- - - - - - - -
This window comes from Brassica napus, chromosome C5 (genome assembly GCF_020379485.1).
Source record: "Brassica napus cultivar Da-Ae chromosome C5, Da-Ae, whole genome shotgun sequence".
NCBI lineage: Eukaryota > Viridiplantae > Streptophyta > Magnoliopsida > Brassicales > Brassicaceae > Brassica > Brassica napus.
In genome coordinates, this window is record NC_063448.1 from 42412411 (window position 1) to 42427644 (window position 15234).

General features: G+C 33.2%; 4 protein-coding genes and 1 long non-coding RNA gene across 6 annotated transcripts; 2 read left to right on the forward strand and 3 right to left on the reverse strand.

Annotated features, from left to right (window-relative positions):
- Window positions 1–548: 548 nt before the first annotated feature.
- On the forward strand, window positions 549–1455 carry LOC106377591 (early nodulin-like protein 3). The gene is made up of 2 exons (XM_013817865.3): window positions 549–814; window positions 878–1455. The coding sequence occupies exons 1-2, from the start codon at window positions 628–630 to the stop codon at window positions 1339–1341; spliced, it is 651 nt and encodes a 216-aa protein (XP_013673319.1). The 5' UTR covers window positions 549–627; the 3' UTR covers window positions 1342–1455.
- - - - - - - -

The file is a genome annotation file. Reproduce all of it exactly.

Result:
This window comes from Brassica napus, chromosome C5 (genome assembly GCF_020379485.1).
Source record: "Brassica napus cultivar Da-Ae chromosome C5, Da-Ae, whole genome shotgun sequence".
NCBI lineage: Eukaryota > Viridiplantae > Streptophyta > Magnoliopsida > Brassicales > Brassicaceae > Brassica > Brassica napus.
In genome coordinates, this window is record NC_063448.1 from 42412411 (window position 1) to 42427644 (window position 15234).

General features: G+C 33.2%; 4 protein-coding genes and 1 long non-coding RNA gene across 6 annotated transcripts; 2 read left to right on the forward strand and 3 right to left on the reverse strand.

Annotated features, from left to right (window-relative positions):
- Window positions 1–548: 548 nt before the first annotated feature.
- On the forward strand, window positions 549–1455 carry LOC106377591 (early nodulin-like protein 3). The gene is made up of 2 exons (XM_013817865.3): window positions 549–814; window positions 878–1455. The coding sequence occupies exons 1-2, from the start codon at window positions 628–630 to the stop codon at window positions 1339–1341; spliced, it is 651 nt and encodes a 216-aa protein (XP_013673319.1). The 5' UTR covers window positions 549–627; the 3' UTR covers window positions 1342–1455.